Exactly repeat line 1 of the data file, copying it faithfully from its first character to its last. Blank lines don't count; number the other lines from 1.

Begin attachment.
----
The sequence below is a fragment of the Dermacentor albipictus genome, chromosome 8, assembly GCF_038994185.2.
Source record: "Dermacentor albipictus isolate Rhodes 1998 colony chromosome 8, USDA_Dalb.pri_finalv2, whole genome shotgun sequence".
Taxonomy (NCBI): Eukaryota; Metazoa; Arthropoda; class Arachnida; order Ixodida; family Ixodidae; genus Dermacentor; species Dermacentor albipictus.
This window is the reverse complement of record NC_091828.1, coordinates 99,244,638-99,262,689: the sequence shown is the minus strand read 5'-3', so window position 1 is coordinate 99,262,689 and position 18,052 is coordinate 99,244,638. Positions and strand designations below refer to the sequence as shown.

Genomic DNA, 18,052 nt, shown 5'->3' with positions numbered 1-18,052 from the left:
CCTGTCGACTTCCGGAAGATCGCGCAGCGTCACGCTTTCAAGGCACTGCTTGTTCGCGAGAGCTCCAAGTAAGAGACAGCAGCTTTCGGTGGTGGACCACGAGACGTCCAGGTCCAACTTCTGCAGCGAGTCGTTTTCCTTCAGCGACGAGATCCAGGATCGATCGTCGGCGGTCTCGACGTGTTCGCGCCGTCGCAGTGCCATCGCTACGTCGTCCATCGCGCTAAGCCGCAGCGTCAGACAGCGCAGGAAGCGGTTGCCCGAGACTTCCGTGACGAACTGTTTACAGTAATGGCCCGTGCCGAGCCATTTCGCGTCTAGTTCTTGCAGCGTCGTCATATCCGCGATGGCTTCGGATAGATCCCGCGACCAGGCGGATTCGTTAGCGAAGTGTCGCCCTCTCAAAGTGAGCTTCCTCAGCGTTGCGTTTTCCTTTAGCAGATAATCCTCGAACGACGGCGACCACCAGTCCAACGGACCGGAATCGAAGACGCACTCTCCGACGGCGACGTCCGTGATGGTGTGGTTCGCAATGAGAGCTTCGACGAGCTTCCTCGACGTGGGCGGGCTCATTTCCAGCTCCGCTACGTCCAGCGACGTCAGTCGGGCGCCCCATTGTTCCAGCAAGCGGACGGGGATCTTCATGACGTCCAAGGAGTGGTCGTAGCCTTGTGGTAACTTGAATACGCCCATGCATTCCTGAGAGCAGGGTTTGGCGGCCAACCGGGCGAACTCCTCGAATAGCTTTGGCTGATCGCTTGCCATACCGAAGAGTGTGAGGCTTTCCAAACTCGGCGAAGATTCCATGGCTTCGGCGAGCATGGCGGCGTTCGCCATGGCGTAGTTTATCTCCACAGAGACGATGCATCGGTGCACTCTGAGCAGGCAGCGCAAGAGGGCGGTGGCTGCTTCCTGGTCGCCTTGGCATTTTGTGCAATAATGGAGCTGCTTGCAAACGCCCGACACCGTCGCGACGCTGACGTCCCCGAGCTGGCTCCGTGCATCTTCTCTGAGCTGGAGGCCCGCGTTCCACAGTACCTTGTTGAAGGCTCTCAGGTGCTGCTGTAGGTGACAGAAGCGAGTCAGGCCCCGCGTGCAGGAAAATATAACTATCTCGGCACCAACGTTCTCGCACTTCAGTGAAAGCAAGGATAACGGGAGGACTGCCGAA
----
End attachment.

The sequence below is a fragment of the Dermacentor albipictus genome, chromosome 8, assembly GCF_038994185.2.